Many times we had 'crutch envy' (not to be confused with crotch envy) because those who hobbled with broken limbs were allowed to cross via the road with a teacher instead of that bloody bridge.

Did I like secondary school? Dunno - some of it yes, when we moved up to the Grammar School yes I mostly liked it, not so much at the split site one. Am I alone in not being able to remember most of the people I went to school with? My memory is shot, I don't remember much really, odd snippets.

Anyway, the single most awful thing about school was cross country running - in winter - followed by the dreaded showers. When I took my daughter for a look round the same school when she was about to start, the smell, the yukky smell of the gym and the showers, eeeewwwww! Horrid memories!

Cross country running would be banned today on grounds of 'elf and safety, human rights, child cruelty, trespass, the lot. (I don't actually know if it would but it bloody well SHOULD). It was always in the middle of winter - this was before fab trainers and trackies, we all seemed to have a variation of the same white plimmies (went mouldy green if you left them in your PE bag, shove them in the washing machine then spend ages using that messy whitener with a sponge tip that clogged up the laces eyelets). Those who were posh had green flash plimmies. Trackies were in either blue or red with white stripes, that awful stretchy synthetic stuff - you either sweat like a pig in it or shivered. And none of it fit properly.

Sometimes we just ran it - and I use the term 'ran' extremely loosely in my case - in shorts (stretchy bottle green) and sports top, red PE socks and plimmies. So we had those attractive corned beef legs and mottled blue knees before we even started. Nothing like stretchy tight green shorts to boost a pubescent girl's self confidence ....

The 'run' went the length of the sport's field, over fences, down a road, through fields, through / across a small stream etc etc. Most of it I don't remember - I blame shorts induced trauma - always when it was frosty, usually when rainy and often through ice and snow. I don't think I ever managed to reach the end of the field (ie the starting part) without wanting to cry. I certainly did cry many times whilst 'running'. My sister cried. We are not natural born athletes.
There were the front runners who shot off and stormed through it, coming back triumphant covered in mud and glory. They were strange runny fit folk. Then there were the middling ones who jogged on and on but didn't seem to mind it all that much. And bringing up the rear were the lame, the deranged, the smelly and the simply useless.
I was one of this elite group.
Athletic prowess was not my forte.

Absolutely no idea why I felt the need to write about this - I blame Tramadol.

Monday, 14 November 2011

Broken Fanny.

My fanny, she is broken.

Woe is me.

A broken fanny is never a good thing - in other words I have been to the Dr for some tests, due back Wednesday. Ouchy, they hurt.

On a lighter note, I am currently surrounded by these:
which are making me quite ridiculously happy. Four are totally finished, one partly completed - I have an urge to keep on making millions of them but I will fight it.
Can't beat a pile of squeaky acrylic!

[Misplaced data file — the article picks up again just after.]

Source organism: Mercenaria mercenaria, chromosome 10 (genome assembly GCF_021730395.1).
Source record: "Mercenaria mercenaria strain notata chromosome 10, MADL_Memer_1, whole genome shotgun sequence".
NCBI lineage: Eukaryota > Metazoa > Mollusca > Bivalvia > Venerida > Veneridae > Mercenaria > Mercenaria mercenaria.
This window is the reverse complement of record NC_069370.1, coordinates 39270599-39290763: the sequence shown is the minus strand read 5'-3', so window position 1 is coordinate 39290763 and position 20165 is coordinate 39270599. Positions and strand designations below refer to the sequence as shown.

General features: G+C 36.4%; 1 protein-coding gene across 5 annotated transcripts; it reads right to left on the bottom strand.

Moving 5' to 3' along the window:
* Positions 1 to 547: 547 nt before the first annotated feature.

These too.

I am looking forward to this, love the posters and the limited info released so far. Shallow? Me? Hell yes.
I want one of these:

and want to look like this:
just for the sheer hell of it.

I suspect I might be guilty of posting a blog whilst over tired ;-)

Juts go with it and let me indulge myself - I will add more knitty / crafty type piccies one day, truly.

Saturday, 12 November 2011


should be meths day but I am having all sorts of icky stomach problems so not allowed it today, oh joy. I won't twitter on too much, enough to say it could be an ulcer caused by the many painkillers I am on - plus something gynae flaring up yet again.
So Dr on Monday to get the lady garden area checked, hospital Wednesday to get the rest of me checked.

Meanwhile, I am playing with very squeaky acrylic. In the name of Christmas I now seem to be surrounded by bits of assorted 'things' in red, white and green. Oh heck.

Piccies to come, this is just a flying visit sort of post. Hope you are all hunky dory.

Happy weekend x

Wednesday, 9 November 2011

Lynne, MacMillan, Christmas and Wool

A post full of unashamed product pimping for which I make absolutely no apology at all!

Some of you may know that a truly lovely knitter friend died recently. Lynne was pretty unique and without going into too many details here, simply a warm, funny, kind, naughty, generous and extremely brave woman. She was also a knitter and designer who loved coral pink. Er, but not yellow

She was wonderfully cared for in the last weeks at a Macmillan hospice - for further information about the work of Macmillan nurses please see here
There are many ways to support Macmillan, from sending an ecard to brighten someone's day here to fund raising, donations, even from your wedding list. Please do have a look at the fabulous work they do. Lynne sent a round robin text each morning and constantly said how wonderfully well she was looked after.

As a gesture of thanks, Joy aka the fabby Knitting Goddess has done some wonderful yarns in celebration of Lynne. She has named the range SparkLynne.

50% of the sale price of all of the SparkLynne yarns and fibres (including the mini skein sets) will go to Macmillan cancer support until the end of the year.

There are also 2 colours - Lynne’s loved and loathed, the Coral and the Yellow.

The link to the shop and Lynne's wools can be found at  theknittinggoddess - just how gorgeous is that pink!